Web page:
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Final 1 2 3   4 5 6   7 8 9   R H E
NLS0 2 0 1 0 0 0 0 0 381
ALS3 0 0 0 2 0 0 0 x 570
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  W: M. Scherzer (1-0)   L: P. Neshek (0-1)   S: G. Perkins (1)
5:00 PM PT6:00 PM MT7:00 PM CT8:00 PM ET20:00 ET0:00 GMT8:00 5:00 PM MST7:00 PM EST7:30 PM VEN4:00 UAE (+1)7:00 PM CT, July 15, 2014
Target Field, Minneapolis, Minnesota  Attendance: 41,048

NL Stars-AL Stars Preview

According to STATS
According to STATS

NL All-Stars at AL All-Stars

  1. For the first time in MLB history, there have been back-to-back shutouts in the All-Star Game. Two years ago, the National League picked up an 8-0 victory in Kansas City, and last season, the American League picked up a 3-0 win in New York at Citi Field.
  2. MLB teams are averaging 4.14 runs per game heading into the All-Star break this season -- the fewest since they also averaged 4.14 runs heading into the break in 1992. The .252 MLB-wide batting average heading into the break is the lowest at the break since 1972 (.244).
  3. While scoring has been down this season, five different road teams (Red Sox, Angels, Nationals, Braves and Twins) each scored at least 10 runs on Sunday -- marking the first time at least five road teams scored in double digits since August 8, 2012 (also five).
  4. Oakland has the majors' best record at 59-36 (.621). That's the club's best first-half record since 1990 (51-31, .622), and just their second time having the best record in baseball at the break (also 1988, 54-34). The A's are second in the majors in runs per game (4.91) while ranking tied for first in runs allowed per game (3.38); they are the first team to rank in the top two of both categories at the All-Star break since the 1995 Indians.
  5. Every MLB team has won at least 40 percent of its games this season, something that could be said at the All-Star break just three times previously: 1943, 1958 and 1992. The Rangers have baseball's worst record at 38-57 (.400), the first time in the franchise's Texas history (since 1972) that they have had the worst mark in the majors at the All-Star break.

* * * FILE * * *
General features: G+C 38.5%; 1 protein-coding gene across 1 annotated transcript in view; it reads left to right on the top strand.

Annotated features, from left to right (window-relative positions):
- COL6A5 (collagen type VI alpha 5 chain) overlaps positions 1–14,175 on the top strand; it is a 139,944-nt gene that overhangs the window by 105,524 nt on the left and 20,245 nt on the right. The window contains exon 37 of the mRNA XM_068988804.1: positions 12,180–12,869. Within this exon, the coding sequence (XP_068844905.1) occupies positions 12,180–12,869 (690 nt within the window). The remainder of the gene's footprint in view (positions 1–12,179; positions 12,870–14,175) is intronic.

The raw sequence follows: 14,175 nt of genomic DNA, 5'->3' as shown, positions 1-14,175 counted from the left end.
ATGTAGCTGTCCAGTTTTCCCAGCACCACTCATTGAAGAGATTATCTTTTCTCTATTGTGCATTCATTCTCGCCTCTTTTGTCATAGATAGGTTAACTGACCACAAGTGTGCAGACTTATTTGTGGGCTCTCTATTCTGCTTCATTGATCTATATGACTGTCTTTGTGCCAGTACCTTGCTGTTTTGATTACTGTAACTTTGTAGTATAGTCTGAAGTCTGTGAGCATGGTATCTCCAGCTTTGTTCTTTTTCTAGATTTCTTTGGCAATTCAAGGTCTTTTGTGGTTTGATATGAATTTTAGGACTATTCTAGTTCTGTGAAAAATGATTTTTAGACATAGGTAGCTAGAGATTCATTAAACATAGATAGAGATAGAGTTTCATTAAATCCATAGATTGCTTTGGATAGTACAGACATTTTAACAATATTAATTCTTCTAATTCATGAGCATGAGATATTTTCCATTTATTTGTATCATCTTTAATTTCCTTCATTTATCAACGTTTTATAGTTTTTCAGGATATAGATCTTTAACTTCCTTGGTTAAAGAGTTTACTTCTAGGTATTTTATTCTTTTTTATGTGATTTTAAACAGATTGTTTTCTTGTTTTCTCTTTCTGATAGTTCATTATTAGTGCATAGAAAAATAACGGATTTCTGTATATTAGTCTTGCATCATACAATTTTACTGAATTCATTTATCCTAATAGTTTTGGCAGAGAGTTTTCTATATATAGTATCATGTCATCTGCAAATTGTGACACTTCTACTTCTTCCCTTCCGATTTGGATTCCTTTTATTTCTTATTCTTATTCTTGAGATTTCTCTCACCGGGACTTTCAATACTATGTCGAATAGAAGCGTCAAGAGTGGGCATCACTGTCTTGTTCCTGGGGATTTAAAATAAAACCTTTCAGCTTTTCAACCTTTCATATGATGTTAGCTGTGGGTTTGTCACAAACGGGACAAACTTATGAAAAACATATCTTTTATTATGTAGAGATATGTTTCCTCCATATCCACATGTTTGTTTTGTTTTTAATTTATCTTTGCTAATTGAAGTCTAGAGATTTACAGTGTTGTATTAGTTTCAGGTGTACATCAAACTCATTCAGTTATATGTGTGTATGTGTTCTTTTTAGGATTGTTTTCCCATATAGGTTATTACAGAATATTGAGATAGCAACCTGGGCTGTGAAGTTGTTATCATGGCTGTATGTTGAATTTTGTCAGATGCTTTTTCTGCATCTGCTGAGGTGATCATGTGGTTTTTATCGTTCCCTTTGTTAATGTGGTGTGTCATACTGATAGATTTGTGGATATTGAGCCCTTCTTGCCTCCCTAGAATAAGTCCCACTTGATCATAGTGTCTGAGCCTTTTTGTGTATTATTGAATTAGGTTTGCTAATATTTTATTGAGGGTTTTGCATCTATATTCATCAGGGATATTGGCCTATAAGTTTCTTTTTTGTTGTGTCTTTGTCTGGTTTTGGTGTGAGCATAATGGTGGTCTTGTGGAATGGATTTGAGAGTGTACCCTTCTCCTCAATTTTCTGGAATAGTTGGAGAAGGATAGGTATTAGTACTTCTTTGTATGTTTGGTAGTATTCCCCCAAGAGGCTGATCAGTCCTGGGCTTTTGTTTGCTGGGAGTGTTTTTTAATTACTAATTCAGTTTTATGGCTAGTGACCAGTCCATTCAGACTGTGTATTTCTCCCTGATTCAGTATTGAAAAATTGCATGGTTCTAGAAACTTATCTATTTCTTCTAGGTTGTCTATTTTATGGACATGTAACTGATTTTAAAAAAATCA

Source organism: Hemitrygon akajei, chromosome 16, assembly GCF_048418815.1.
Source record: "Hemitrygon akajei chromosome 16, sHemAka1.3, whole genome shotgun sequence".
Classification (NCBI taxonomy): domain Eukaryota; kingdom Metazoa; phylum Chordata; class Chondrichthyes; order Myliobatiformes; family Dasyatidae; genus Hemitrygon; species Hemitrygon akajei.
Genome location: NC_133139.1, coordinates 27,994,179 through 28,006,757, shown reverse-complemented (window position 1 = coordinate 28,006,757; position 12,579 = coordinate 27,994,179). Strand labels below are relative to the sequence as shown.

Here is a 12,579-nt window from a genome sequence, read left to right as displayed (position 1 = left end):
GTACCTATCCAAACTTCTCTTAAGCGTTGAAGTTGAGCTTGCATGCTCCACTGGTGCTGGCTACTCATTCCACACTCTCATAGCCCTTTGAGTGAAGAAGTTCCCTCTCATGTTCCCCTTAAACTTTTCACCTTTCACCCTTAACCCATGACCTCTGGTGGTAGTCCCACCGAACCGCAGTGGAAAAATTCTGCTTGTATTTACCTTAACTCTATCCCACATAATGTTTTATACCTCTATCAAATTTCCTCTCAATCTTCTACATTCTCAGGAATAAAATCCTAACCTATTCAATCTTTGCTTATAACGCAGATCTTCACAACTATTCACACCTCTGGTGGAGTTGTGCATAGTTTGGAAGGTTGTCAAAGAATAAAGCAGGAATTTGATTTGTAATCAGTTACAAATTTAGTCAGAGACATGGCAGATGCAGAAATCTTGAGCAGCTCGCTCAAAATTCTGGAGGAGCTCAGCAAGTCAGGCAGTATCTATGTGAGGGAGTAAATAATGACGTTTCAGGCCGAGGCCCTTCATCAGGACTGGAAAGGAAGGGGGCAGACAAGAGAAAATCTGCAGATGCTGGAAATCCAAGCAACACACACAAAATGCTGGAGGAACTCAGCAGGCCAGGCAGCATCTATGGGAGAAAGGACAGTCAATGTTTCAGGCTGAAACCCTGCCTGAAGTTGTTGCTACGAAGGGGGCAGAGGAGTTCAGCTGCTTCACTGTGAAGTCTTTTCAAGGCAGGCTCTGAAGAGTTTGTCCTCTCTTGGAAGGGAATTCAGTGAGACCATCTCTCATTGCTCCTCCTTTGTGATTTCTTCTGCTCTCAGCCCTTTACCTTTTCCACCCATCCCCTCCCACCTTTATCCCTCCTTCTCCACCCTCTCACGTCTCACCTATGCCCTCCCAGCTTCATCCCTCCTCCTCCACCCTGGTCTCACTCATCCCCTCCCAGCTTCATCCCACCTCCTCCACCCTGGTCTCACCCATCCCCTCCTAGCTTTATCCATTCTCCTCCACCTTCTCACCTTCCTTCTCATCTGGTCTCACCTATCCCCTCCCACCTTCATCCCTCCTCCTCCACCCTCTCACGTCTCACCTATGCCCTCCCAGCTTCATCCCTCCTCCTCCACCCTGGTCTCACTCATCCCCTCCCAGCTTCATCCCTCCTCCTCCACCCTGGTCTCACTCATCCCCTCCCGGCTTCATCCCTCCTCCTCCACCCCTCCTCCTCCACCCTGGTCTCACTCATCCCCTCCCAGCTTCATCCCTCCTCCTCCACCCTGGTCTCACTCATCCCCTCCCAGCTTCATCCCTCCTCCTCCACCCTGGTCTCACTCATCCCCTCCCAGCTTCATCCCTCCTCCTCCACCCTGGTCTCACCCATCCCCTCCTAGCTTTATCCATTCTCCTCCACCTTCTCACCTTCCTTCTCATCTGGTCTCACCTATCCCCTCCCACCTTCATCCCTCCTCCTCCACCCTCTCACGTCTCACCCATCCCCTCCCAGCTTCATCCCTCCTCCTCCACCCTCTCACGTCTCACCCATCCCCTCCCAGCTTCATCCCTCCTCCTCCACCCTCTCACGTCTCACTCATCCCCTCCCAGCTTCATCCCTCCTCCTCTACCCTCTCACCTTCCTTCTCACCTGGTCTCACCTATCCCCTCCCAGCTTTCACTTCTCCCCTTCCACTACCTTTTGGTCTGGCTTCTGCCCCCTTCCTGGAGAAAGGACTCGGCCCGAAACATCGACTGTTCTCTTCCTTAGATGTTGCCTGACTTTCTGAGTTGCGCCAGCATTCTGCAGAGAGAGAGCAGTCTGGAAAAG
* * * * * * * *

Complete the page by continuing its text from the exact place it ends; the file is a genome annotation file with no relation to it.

6. Derek Jeter will be playing in his 14th and final All-Star Game tonight. Jeter's 3408 career hits are eighth most all-time and third most in MLB history among players who have played exclusively for one franchise. Jeter needs just 12 more hits to pass Carl Yastrzemski (3419) for seventh place on the all-time hits list and 23 more hits to pass Honus Wagner (3430) for sixth place.
  7. Troy Tulowitzki has had one of the greatest first halves ever by a National League shortstop. His 1.048 OPS is the second-highest OPS ever by an NL shortstop prior to the All-Star break (minimum 200 PA). The only NL shortstop with a higher OPS before the break was Pittsburgh's Arky Vaughan (1.121 in 1935).
  8. Clayton Kershaw has won his last eight starts, including a no-hitter versus the Rockies on June 18. His 41.0-inning scoreless streak that ended Thursday is MLB's longest since Brandon Webb in 2007 (42.0), and longest by a Dodger since Orel Hershiser's MLB-record 59.0-inning streak in 1988.
  9. Felix Hernandez' active streak of 11 consecutive starts with at least seven innings pitched and two or fewer runs allowed is the longest streak in the majors since Mike Scott had a 12-start streak in 1986.
  10. White Sox rookie Jose Abreu leads the majors with 29 home runs. He is the fourth rookie all-time to have the MLB home run lead at the All-Star break (first All-Star game in 1933), joining Al Rosen (1950 Indians), Jose Canseco (1986 A's), and Mark McGwire (1987 A's). Abreu has hit safely in 26 of his last 27 games entering the break, with 10 homers and 22 RBI over that span.
Notes Applicable For Series Dates: 7/15/2014 thru 7/15/2014
(AP Photo)

By RONALD BLUM

AP Sports Writer

MINNEAPOLIS (AP) Mike Matheny had quite the choice for the National League's All-Star starter.

There was his own Adam Wainwright, the St. Louis Cardinals ace with a 12-4 record and a 1.83 ERA.

And there was the Los Angeles Dodgers' Clayton Kershaw, 11-2 with a 1.78 ERA and fresh off a 41-inning scoreless streak that ended last week.

He chose Wainwright, who will start Tuesday night at Target Field against the Seattle Mariners' Felix Hernandez.